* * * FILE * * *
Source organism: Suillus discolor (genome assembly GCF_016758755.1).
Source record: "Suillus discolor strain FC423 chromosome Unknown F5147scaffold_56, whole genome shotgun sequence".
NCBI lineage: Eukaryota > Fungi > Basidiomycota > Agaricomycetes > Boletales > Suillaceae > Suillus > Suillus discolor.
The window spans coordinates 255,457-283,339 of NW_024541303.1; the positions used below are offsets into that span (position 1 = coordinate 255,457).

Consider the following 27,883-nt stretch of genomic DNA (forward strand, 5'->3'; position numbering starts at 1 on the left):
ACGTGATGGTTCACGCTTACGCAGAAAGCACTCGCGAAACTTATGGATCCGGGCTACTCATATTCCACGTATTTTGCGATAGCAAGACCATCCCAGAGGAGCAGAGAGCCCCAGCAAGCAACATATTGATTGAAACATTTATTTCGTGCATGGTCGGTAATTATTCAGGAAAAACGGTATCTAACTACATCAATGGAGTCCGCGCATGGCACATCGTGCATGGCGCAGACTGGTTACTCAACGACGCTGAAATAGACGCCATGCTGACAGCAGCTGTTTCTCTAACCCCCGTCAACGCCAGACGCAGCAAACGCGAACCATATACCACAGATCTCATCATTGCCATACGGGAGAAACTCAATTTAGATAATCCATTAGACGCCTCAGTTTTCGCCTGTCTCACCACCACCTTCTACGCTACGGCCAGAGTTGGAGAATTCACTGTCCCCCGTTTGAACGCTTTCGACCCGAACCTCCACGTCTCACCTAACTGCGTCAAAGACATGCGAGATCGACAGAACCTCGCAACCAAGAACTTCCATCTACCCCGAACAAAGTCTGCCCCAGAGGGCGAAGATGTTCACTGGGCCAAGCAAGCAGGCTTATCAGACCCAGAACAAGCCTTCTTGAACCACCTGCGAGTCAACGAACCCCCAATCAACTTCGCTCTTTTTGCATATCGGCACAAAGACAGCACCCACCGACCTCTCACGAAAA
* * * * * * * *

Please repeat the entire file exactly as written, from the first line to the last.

Source organism: Suillus discolor (genome assembly GCF_016758755.1).
Source record: "Suillus discolor strain FC423 chromosome Unknown F5147scaffold_56, whole genome shotgun sequence".
NCBI lineage: Eukaryota > Fungi > Basidiomycota > Agaricomycetes > Boletales > Suillaceae > Suillus > Suillus discolor.
The window spans coordinates 255,457-283,339 of NW_024541303.1; the positions used below are offsets into that span (position 1 = coordinate 255,457).

Consider the following 27,883-nt stretch of genomic DNA (forward strand, 5'->3'; position numbering starts at 1 on the left):
ACGTGATGGTTCACGCTTACGCAGAAAGCACTCGCGAAACTTATGGATCCGGGCTACTCATATTCCACGTATTTTGCGATAGCAAGACCATCCCAGAGGAGCAGAGAGCCCCAGCAAGCAACATATTGATTGAAACATTTATTTCGTGCATGGTCGGTAATTATTCAGGAAAAACGGTATCTAACTACATCAATGGAGTCCGCGCATGGCACATCGTGCATGGCGCAGACTGGTTACTCAACGACGCTGAAATAGACGCCATGCTGACAGCAGCTGTTTCTCTAACCCCCGTCAACGCCAGACGCAGCAAACGCGAACCATATACCACAGATCTCATCATTGCCATACGGGAGAAACTCAATTTAGATAATCCATTAGACGCCTCAGTTTTCGCCTGTCTCACCACCACCTTCTACGCTACGGCCAGAGTTGGAGAATTCACTGTCCCCCGTTTGAACGCTTTCGACCCGAACCTCCACGTCTCACCTAACTGCGTCAAAGACATGCGAGATCGACAGAACCTCGCAACCAAGAACTTCCATCTACCCCGAACAAAGTCTGCCCCAGAGGGCGAAGATGTTCACTGGGCCAAGCAAGCAGGCTTATCAGACCCAGAACAAGCCTTCTTGAACCACCTGCGAGTCAACGAACCCCCAATCAACTTCGCTCTTTTTGCATATCGGCACAAAGACAGCACCCACCGACCTCTCACGAAAA